Next up, the French strike again.  This time, it's a vampire comedy...with the Russian guy from Goldeneye in it.  Stay tuned...

Tuesday, February 22, 2011

Lock Me Up!: Titanic 2

Are you laughing yet?  If so, you're approaching this film entirely the wrong way.  Yes, the people behind Alien vs. Hunter, The Da Vinci Treasure and The Day The Earth Stopped made a serious film.  It's still stupid as hell, but it's meant to be a real drama.  The plot is simple: a rich guy builds a model replica of the Titanic and sends it on the same course the original one went on.  Why?  Because it's the 100th Anniversary, of course.  You couldn't just build a statue or something?  Which 'star who should know better is along for the ride' (an Asylum tradition, of course)?  Bruce Davison, most notable to most people as the Senator from X-Men.  Given the quality of Asylum films featuring character actors named Bruce (i.e. King of the Lost World), things aren't looking good.  Just so you know: this is a 2010 film & there wills be SPOILERS.  Get out your Life Boats II for...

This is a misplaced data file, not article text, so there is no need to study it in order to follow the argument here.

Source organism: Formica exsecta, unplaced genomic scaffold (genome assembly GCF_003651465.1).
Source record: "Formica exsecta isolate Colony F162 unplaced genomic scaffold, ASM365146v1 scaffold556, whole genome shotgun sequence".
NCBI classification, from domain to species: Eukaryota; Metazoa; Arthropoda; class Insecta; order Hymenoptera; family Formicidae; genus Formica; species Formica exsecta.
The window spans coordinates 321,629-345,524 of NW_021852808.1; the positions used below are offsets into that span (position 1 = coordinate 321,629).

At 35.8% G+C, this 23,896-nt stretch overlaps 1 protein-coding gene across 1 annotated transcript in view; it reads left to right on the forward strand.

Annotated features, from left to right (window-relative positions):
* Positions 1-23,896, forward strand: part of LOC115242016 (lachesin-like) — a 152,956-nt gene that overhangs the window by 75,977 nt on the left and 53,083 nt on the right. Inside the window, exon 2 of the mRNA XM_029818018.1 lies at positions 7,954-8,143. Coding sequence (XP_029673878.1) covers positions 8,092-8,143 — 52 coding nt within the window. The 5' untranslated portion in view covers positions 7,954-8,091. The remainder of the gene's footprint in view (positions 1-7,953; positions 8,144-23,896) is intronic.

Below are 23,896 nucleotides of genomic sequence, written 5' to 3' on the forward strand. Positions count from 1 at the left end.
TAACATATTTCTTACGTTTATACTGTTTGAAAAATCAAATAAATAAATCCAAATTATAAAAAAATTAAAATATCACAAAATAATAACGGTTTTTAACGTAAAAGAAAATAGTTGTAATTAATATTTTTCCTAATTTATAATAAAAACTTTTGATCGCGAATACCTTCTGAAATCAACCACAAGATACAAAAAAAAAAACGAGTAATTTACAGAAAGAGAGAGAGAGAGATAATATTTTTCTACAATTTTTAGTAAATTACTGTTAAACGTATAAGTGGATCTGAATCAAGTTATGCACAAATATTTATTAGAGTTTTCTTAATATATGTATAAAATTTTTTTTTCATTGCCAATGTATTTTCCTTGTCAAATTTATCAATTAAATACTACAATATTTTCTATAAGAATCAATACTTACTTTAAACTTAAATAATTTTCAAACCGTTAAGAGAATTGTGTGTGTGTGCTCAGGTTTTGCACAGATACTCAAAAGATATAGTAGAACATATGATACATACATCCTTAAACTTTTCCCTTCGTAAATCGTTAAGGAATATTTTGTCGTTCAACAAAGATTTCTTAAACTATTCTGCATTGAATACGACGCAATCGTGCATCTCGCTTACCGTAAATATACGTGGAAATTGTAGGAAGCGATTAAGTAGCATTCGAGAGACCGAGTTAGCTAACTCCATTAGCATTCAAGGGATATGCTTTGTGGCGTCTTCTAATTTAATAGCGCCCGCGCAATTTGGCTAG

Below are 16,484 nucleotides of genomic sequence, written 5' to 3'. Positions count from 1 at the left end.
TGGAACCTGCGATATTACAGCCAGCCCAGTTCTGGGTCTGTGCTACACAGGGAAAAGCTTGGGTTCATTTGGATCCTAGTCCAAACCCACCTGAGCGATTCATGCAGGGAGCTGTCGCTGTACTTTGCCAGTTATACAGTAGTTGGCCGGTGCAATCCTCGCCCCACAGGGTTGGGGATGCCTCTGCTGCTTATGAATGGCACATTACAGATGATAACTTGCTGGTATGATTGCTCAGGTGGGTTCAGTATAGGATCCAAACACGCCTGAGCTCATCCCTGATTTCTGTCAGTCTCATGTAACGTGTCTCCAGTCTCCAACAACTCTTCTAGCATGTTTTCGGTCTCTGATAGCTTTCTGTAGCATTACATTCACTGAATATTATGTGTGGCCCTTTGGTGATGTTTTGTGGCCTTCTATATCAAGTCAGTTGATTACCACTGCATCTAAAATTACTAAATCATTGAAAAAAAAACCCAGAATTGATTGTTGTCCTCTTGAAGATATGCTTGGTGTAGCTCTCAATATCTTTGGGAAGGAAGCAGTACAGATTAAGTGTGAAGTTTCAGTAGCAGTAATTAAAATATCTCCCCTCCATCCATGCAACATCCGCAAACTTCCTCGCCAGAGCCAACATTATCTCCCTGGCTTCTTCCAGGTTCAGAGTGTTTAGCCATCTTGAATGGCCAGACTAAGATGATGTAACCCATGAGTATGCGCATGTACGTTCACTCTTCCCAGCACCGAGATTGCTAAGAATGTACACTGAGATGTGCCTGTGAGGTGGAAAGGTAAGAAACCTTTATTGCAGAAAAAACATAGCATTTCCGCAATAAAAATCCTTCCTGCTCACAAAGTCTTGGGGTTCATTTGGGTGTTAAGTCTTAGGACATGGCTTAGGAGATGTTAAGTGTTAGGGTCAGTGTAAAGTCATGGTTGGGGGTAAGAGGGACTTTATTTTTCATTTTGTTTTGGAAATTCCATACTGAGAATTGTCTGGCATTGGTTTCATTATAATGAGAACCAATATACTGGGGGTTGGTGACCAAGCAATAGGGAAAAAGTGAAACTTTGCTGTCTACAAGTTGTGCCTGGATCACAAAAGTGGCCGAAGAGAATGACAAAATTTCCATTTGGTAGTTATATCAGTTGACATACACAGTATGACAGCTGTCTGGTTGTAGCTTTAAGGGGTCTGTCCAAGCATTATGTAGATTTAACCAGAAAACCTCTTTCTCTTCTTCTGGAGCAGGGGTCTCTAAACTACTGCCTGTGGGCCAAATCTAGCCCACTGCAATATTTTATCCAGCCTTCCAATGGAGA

The film begins with some familiar shots of icy mountains in the Arctic Circle.  Yes, they re-used the opening title shot from both Mega-Shark vs. Giant Octopus and 2010: Moby Dick!  The Asylum re-using footage and locations- I'm shocked!  A guy goes surfing on the waves, but a chunk of glacier breaks off and the now-giant wave kills him.  We cut to the ship being sent out to sea, as part of a lavish ceremony.  Of course, we also get some random back-story shoehorned in.  Our heroine used to date the owner of the ship and her father (Davison) is always working.  The latter plot thread seems a bit silly when you consider that he works for the U.S. Government to help avert disasters!  'You missed my Recital to rescue people from a volcano jerk!'  The trip goes off without a hitch as Davison is sent out to an iceberg to meet a scientist/plot point.  She's camped out on the iceberg to study how it will break apart soon.  That seems like a bad idea, doesn't it?  Of course, she signed to do an Asylum film, so bad ideas are commonplace for this lady!  Sure enough, the thing comes apart as Davison, the lady and the least lucky helicopter pilot ever flee.  The wave it creates is causing a tsunami...but the boat will be safe.  Unless, of course, it sends icebergs hurtling towards the ship.  Wait- why did I just say that unprovoked?